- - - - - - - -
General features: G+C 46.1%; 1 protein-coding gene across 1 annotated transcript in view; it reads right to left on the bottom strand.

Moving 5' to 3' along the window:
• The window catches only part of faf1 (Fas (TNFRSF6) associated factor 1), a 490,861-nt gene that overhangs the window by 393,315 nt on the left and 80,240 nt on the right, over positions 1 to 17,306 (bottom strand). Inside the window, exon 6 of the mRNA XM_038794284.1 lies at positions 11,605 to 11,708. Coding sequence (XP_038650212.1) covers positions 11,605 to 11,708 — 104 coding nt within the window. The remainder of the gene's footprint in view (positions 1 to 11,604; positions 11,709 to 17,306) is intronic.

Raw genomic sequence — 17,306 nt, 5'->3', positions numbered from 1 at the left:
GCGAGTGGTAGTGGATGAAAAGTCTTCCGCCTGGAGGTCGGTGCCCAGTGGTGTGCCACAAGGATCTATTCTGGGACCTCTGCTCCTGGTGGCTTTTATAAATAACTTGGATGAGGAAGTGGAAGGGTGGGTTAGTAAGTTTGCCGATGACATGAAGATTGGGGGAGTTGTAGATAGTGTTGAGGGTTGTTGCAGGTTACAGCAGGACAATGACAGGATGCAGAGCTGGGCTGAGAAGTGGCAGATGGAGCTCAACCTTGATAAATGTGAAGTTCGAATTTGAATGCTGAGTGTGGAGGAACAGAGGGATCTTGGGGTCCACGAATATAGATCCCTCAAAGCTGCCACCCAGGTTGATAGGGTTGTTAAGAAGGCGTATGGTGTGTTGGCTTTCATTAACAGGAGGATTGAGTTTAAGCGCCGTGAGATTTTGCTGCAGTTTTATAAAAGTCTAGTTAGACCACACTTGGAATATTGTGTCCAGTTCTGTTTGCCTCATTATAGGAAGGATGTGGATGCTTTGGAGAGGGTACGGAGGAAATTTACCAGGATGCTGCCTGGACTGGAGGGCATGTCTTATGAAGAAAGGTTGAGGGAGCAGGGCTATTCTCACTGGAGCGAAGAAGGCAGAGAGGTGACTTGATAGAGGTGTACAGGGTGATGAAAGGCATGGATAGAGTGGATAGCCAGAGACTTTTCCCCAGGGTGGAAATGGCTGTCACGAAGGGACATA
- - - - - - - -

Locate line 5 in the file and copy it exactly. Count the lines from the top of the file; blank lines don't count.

GCGAGTGGTAGTGGATGAAAAGTCTTCCGCCTGGAGGTCGGTGCCCAGTGGTGTGCCACAAGGATCTATTCTGGGACCTCTGCTCCTGGTGGCTTTTATAAATAACTTGGATGAGGAAGTGGAAGGGTGGGTTAGTAAGTTTGCCGATGACATGAAGATTGGGGGAGTTGTAGATAGTGTTGAGGGTTGTTGCAGGTTACAGCAGGACAATGACAGGATGCAGAGCTGGGCTGAGAAGTGGCAGATGGAGCTCAACCTTGATAAATGTGAAGTTCGAATTTGAATGCTGAGTGTGGAGGAACAGAGGGATCTTGGGGTCCACGAATATAGATCCCTCAAAGCTGCCACCCAGGTTGATAGGGTTGTTAAGAAGGCGTATGGTGTGTTGGCTTTCATTAACAGGAGGATTGAGTTTAAGCGCCGTGAGATTTTGCTGCAGTTTTATAAAAGTCTAGTTAGACCACACTTGGAATATTGTGTCCAGTTCTGTTTGCCTCATTATAGGAAGGATGTGGATGCTTTGGAGAGGGTACGGAGGAAATTTACCAGGATGCTGCCTGGACTGGAGGGCATGTCTTATGAAGAAAGGTTGAGGGAGCAGGGCTATTCTCACTGGAGCGAAGAAGGCAGAGAGGTGACTTGATAGAGGTGTACAGGGTGATGAAAGGCATGGATAGAGTGGATAGCCAGAGACTTTTCCCCAGGGTGGAAATGGCTGTCACGAAGGGACATA